The Congressional-Executive Commission on China was created by the U.S. Congress in 2000 "with the legislative mandate to monitor human rights and the development of the rule of law in China, and to submit an annual report to the President and the Congress. The Commission consists of nine Senators, nine Members of the House of Representatives, and five senior Administration officials appointed by the President." (CECC About). The CECC FAQs provide useful information about the CECC. See CECC Frequently Asked Questions. They have developed positions on a number of issues (e.g., here).
CECC tends to serve as an excellent barometer of the thinking of political and academic elites in the United States about issues touching on China and the official American line developed in connection with those issues. CECC becomes an even more important barometer of coherence and fracture in policy approaches as the discipline of activities between the political parties and the President and Legislature fractures in new and dynamic ways. As such it is an important source of information about the way official and academic sectors think about China. As one can imagine many of the positions of the CECC are critical of current Chinese policies and institutions (see, e.g., (here, here, here, here, here, here, here, here, here, and here).
The CECC has now turned its attention to a critical consideration of Chinese policies toward its autonomous regions, and its treatment of religion (in general) and religious minorities)specifically). That consideration is worthy in its own right, of course. To that end, the CECC program-Surveillance, Suppression, and Mass Detention: Xinjiang’s Human Rights Crisis--looks specifically at Uyghurs and other primarily Muslim ethnic minorities in the Xinjiang Uyghur Autonomous Region. The analysis, however, may tell us more about the state of U.S: politics than it might about the value and rectitude of Chinese efforts, judged either by international standards or in its own terms.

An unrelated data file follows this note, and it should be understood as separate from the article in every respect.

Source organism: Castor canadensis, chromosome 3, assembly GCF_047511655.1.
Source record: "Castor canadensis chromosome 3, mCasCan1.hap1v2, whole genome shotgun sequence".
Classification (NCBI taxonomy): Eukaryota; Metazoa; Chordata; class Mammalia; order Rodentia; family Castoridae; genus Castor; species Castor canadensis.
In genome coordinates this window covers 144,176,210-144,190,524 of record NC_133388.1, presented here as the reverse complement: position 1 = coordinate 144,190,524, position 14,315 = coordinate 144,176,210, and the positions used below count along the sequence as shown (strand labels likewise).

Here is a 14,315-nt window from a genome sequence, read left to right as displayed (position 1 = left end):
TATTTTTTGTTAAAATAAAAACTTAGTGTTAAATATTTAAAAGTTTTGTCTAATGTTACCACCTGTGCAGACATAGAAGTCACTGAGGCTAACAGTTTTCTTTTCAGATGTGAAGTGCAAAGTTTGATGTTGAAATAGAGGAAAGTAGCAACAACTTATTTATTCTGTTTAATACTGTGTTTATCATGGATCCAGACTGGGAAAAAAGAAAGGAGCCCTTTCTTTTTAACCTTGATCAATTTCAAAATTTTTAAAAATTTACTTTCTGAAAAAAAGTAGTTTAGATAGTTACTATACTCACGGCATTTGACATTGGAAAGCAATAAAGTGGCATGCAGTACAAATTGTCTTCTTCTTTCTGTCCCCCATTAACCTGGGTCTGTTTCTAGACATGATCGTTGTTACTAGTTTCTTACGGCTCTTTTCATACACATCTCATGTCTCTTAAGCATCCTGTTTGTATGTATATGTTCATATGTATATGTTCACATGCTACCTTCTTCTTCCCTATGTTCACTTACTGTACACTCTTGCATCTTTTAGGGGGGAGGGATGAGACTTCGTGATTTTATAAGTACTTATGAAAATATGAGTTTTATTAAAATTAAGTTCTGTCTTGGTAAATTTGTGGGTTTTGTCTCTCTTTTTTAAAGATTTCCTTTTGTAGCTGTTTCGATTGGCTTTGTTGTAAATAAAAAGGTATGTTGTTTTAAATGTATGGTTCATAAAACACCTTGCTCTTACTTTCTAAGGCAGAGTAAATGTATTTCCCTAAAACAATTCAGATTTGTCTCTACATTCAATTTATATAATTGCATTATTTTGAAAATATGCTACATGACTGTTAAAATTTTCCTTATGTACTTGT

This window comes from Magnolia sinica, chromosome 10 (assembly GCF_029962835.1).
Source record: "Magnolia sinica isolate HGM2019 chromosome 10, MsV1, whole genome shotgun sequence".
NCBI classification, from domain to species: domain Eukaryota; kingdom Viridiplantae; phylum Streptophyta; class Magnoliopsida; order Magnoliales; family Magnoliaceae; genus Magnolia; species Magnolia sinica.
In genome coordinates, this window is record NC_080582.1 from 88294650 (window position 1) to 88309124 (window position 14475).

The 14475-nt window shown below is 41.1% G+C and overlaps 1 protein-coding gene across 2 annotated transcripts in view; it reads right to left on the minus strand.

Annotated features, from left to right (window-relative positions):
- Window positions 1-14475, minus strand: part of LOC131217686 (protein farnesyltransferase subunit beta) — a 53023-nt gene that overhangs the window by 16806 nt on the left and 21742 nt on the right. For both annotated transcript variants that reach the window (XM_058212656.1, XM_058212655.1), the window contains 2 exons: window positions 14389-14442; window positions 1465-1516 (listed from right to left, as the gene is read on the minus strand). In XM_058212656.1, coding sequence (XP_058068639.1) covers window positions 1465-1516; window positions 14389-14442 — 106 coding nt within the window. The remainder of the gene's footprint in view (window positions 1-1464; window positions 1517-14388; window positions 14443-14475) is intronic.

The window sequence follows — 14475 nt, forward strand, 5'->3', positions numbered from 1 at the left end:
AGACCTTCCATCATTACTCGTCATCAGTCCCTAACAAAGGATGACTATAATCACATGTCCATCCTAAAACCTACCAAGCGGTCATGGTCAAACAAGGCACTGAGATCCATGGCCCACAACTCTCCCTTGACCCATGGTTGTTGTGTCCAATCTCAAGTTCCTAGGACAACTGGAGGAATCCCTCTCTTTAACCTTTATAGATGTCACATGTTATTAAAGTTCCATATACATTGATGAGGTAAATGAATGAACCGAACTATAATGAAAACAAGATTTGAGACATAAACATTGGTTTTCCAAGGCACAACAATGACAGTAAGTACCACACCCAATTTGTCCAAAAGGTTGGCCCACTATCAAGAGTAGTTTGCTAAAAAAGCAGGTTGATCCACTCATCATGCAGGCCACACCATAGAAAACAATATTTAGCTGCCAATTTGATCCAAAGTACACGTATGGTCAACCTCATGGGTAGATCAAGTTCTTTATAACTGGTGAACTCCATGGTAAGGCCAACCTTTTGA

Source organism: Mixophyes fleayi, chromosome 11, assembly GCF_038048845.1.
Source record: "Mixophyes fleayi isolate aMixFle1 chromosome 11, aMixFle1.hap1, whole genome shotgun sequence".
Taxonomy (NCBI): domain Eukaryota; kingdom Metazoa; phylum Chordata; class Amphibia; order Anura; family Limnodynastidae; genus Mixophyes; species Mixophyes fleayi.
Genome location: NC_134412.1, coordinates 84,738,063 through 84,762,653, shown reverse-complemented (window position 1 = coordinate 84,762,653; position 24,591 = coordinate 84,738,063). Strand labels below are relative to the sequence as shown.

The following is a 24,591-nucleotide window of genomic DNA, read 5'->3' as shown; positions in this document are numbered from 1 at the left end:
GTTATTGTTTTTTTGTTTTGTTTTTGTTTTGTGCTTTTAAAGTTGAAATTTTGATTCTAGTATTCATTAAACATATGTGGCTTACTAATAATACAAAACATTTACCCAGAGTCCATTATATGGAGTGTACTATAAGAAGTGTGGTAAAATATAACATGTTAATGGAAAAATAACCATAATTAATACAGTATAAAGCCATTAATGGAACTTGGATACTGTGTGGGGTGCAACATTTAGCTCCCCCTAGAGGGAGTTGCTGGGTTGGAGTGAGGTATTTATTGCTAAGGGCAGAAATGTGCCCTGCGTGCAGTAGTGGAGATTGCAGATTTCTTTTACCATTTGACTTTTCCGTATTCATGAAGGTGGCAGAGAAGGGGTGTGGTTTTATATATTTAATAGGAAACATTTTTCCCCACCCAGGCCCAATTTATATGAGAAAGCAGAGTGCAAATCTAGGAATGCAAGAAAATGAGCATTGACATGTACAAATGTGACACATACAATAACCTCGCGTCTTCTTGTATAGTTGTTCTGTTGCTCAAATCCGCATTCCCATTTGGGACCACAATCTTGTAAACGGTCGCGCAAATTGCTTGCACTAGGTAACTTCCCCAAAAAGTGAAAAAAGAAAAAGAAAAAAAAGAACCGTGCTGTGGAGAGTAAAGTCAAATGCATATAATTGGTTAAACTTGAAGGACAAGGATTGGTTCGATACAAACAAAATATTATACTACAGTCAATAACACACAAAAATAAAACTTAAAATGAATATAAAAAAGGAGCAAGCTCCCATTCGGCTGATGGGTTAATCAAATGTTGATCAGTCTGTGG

The CECC concept note for the hearings follows below along with links to access the the live stream of the hearings from Washington, D.C.
The Video of the Session may be accessed HERE. The Program and links to the written testimony of witnesses may be accessed below.
Ambassador Kelley E. Currie: Representative of the United States on the Economic and Social Council of the United Nations, United States Mission to the United Nations[ Full text of testimony ]
Anthony Christino III: Director of the Foreign Policy Division, Office of Nonproliferation and Treaty Compliance, Bureau of Industry and Security, U.S. Department of Commerce[ Full text of testimony ]
Gulchehra Hoja, Uyghur Service journalist, Radio Free Asia[ Full text of testimony ]
Rian Thum, Associate Professor, Loyola University New Orleans[ Full text of testimony ]
Jessica Batke, Senior Editor, ChinaFile and former Research Analyst at the Department of State[ Full text of testimony ]